Under "Parallel Postulate" is presented a good idea of the difference between Euclidean, Lobachevskian and Elliptical space. Such features as this go far to show that the dictionary is up-to-date in dealing with important ideas of mathematics which the general public has not had a chance to know about heretofore. While this explanation of the parallel postulate deals with one of the most abstruse matters in modern mathematics it is still reasonably intelligible to the ordinary reader. But there have been introduced into the New International the definitions of numerous highly technical mathematical terms whose meaning is quite beyond the ken of all except a very limited number of technical school graduates. Thus, under Dirichlet's theorem is found a triple integral involving perhaps a dozen elements. Similar technical matter will be found under numerous headings.
Evidently in the introduction of such matter the New International has broken away from the long established custom followed by dictionaries and popular cyclopedias, of inserting only what will be fairly intelligible to any well-informed person. This rule probably holds still in other fields of knowledge in the dictionary, but it certainly does not hold in the fields of pure and applied mathematics.
The definitions of ratio and proportion as given by lexicographers in times past strike the present-day reader as curious, and thereby hangs a tale. The old writers following Euclid looked upon ratio and proportion as expressing the relation of quantities, such as lines, and were not ready to admit that ratio could be always a number, since two lines taken at random in general are incommensurable. The old Euclid definition of a proportion (given at the beginning of his Book V.) avoided entirely the question as to whether the ratio of two numbers would always give rise to a number. Whether Euclid's ratios are or are not always numbers, it certainly is true that Euclid cuts irrationals out of his theory of proportion. The modern tendency is to teach that ratios and quantities in algebra are numbers. Certainly in elementary mathematics it is highly desirable for pedagogical reasons that the ratio of two quantities be defined specifically as the quotient of the first divided by the second, a proportion as an equality of ratios, and a quantity in algebra as a number.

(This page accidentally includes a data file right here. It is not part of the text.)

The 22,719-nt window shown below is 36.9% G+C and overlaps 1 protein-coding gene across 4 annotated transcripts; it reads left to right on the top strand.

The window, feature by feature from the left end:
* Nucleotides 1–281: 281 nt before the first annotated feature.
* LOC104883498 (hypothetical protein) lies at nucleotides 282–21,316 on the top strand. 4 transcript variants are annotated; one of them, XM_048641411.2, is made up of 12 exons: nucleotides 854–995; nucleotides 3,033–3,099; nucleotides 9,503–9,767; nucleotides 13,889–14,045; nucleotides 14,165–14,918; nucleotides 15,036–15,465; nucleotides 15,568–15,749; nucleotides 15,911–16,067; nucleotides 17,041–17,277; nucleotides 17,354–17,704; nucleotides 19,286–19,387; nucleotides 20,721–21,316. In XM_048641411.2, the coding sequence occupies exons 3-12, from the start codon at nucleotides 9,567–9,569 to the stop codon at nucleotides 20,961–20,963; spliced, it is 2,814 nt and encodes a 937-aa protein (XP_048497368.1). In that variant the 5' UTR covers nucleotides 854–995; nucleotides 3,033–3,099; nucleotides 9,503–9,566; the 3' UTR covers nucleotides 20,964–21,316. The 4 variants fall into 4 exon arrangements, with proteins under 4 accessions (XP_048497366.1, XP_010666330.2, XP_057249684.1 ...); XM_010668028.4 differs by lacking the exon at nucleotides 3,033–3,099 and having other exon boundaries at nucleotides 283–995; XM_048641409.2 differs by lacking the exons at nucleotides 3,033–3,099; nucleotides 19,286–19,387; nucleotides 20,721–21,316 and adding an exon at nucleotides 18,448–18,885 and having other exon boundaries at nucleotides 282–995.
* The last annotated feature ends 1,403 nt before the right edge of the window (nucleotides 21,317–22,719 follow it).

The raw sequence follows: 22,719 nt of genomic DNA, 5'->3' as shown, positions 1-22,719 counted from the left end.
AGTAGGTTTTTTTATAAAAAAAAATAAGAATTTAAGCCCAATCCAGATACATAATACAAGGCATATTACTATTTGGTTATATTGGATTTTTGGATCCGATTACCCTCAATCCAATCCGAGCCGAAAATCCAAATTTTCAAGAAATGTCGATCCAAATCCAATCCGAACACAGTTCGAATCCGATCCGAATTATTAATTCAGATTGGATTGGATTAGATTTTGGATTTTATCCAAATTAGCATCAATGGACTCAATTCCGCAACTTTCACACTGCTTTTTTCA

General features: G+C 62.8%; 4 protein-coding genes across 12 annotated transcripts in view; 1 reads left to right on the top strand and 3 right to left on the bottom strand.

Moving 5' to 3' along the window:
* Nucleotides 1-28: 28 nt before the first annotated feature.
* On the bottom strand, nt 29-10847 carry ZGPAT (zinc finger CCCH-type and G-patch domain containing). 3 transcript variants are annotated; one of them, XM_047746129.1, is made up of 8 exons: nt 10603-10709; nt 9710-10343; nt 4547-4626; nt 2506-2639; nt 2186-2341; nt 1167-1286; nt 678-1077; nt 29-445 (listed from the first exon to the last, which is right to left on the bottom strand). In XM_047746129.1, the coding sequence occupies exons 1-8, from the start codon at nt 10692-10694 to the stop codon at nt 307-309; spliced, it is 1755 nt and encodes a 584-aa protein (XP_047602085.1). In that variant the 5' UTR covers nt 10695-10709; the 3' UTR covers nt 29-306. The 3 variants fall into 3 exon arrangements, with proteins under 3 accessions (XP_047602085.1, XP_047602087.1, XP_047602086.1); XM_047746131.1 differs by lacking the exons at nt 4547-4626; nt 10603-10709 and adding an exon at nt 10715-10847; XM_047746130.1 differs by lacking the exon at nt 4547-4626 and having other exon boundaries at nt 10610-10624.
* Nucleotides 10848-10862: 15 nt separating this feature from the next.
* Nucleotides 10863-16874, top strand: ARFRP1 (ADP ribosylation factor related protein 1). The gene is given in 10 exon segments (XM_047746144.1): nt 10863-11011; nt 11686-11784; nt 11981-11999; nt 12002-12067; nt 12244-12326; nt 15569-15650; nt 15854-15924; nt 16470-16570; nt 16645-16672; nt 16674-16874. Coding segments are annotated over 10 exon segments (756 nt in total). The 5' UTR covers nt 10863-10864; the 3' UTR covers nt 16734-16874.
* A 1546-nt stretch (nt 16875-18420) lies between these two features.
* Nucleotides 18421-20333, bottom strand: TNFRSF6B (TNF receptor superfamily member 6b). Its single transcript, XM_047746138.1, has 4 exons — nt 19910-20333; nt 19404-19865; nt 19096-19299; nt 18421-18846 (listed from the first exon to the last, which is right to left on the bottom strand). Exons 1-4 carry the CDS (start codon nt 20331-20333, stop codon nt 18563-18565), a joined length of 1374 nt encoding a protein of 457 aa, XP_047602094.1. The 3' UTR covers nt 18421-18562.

Oddly enough, the old writers did not distinguish between ratio and proportion, using the two interchangeably. To understand how this probably came about, it must be observed that proportion is applied to two or more quantities that are thought of as changing, or assuming different values. Thus if two bushels of wheat cost $2.10, five bushels will cost $5.25. Here there are only two kinds of quantity, bushels and dollars. With this view of proportion in mind, we can see what Dr. Johnson meant when he said proportion is the comparative relation of one thing to another; ratio; settled relation of comparative quantity. Ash (1775), Fenning (1761) and Webster (1806) give practically the same definition. Bailey (1736), whose work shows he was something of a mathematician, gives the definitions for ratio and proportion now in use, except that he adds at the end that a ratio is a proportion. Webster in his first large dictionary (that of 1828) gives for the definition of proportion "the comparative relation of one thing for another; the identity of two ratios."
It is interesting to find some of the old lexicographers falling into errors of pupils at the present time. Thus Ash defines an angle as the point or corner where two lines meet. Bailey says an angle is the space comprehended between the meeting of two lines, but he hastens to add "which is either greater or less, as those lines incline towards one another, or stand farther distant asunder." He says perpendicular means level, or a plumb line. Webster, in his 1828 dictionary, says an angle is the space comprised between two straight lines that meet in a point; but he adds also that an angle is the quantity by which two lines diverge from each other.